By Mr. Jeremy Grove
“Agriculture is how cultures interact with each other…” On my first day teaching in Cleveland, I asked what I thought would be an easy question.
My Agricultural Education journey started at Logan High School (LHS) where I enrolled in the agriculture classes simply to participate in the Envirothon competition. The Chief Logan FFA chapter hosted a middle school competition that I absolutely loved, so I thought that I would try it in high school. That first year was a total bust and I was more concerned with my academic classes, so I shared with my teacher that I would be leaving the program after my freshman year. Janice Wolfinger convinced me to stick to it for one more year. When your Ag Teacher tells you to do something because they believe in you, you listen. The next eight years led to me serving as an Ohio FFA President, graduating from The Ohio State University and then returned to teach at LHS for two years.
In December 2013 I received a call from the Ohio Department of Education about starting a new program in Cleveland. I laughed it off and thought to myself, I have never been to Cleveland and have no desire to ever visit. The interested school is in the poorest congressional district in Ohio and is in one of the greatest food disparities in the state. The life expectancy is 20 years lower in this neighborhood than communities 10 miles away. Long story short, that following May I interviewed and took on the challenge to open a new Agribusiness program at East Technical High School.
What is agriculture? I thought this would be an easy answer, expecting cows, sows, and plows. Out of 30 students, I did not get my expected answer. I was blown away and immediately started questioning my decision to move my entire life to The Land. After two months of not getting anywhere, sometimes crying out to the Lord asking what I needed to do to reach these students. “We have always been immersed in your culture, may you for once be immersed in ours.” This quote is from Moana: Behind the Scenes and it exemplified the realization I had during my third month teaching there.
I wanted to force Agricultural Education and FFA on my students because it is good for them and it was good for me. Agri-“culture” is a totally different culture than what these students experience each and every day. Why would they listen to this random guy who moved into the city to teach them about something they’ve never seen or heard? Taking Stephen Covey’s habit, “Seek first to understand, then to be understood,” as my new mantra, I quickly saw how everything would begin to transform.
The first year, we had 30 students, and by the third year we were approaching 90. Students quickly began to enroll and were placed on waiting lists because classes were getting full. They found that they could learn more about science and math in this class than they could in other classes because of the application. We finally started to see students wanting to attend Ohio and National FFA Conventions, FFA Camp, and after school activities. Many of my students have called me their “white dad,” a title I never thought I would carry with honor, but they sure are proud to know they have someone who cares about them. That’s what has grown the program and overall student engagement, someone who cares.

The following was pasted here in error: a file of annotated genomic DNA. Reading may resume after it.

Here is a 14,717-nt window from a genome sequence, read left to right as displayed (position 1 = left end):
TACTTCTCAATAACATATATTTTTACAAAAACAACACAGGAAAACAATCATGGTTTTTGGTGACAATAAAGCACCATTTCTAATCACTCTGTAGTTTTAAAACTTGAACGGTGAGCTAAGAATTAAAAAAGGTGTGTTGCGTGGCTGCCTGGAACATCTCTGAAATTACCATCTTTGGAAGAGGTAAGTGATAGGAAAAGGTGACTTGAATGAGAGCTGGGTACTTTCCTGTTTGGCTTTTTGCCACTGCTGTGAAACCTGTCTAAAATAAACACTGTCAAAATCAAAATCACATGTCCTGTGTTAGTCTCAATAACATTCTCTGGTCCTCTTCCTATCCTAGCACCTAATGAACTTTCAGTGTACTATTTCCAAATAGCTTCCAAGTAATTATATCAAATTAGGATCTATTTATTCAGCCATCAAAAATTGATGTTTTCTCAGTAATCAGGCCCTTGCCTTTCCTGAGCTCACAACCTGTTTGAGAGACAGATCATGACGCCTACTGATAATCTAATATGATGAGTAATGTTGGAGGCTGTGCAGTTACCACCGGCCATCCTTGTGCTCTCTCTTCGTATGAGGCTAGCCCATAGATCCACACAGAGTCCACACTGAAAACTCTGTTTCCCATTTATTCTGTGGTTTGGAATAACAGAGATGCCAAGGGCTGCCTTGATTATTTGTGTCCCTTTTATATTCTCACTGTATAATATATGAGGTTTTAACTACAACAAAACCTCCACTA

FFA Camp has been one of the best experiences for students from Cleveland. Although it was challenging to finally get students to step out of their neighborhoods and into the woods, they now ask on a monthly basis, “When are we going back to camp?” The idea of letting all of the stresses of their lives go, putting the cell phone down, and just being a kid for once is worth it all. Martin (2015) describes that 83% of urban students experience at least one traumatic experience including shootings and stabbings in their childhood. Their childhood will always be scarred with this, with no real healing. All of stresses are near forgotten while at FFA Camp and they become all new people, until we return home.
Cleveland is so totally different than any other school district I’ve seen. Student based budgeting limits administration from adding new electives, which makes CTE pathways the electives where students change their schedules throughout the entire year, nearly whenever they want. All schools are open enrollment, allowing students to be at East Tech on Friday and at a new school on Monday. These differences provide challenges in retention of students and state compliance.
Looking back, I have found that the response students provided that first day has been what some would call prophetic. Agriculture is how cultures interact with one another, and in this case, it is so true. It is through agriculture that the culture of east side Cleveland can interact with a farmer from western Ohio, a group of students from southeastern Ohio, or from industry representatives from across the United States. Although the cultures of rural communities and urban neighborhoods are starkly different, the one thing that ties them together is agriculture. It’s just a matter of taking a step into a new world and being open to develop a relationship with someone.
Jeremy M. Grove
Former Agricultural Educator; East Technical High School & Logan High School
Career Technical Education Program Manager; Cleveland Metropolitan School District
Martin, K. (2015, December 11). Trauma in the American Urban Classroom. Retrieved from https://edwp.educ.msu.edu/green-and-write/2015/trauma-in-the-american-urban-classroom/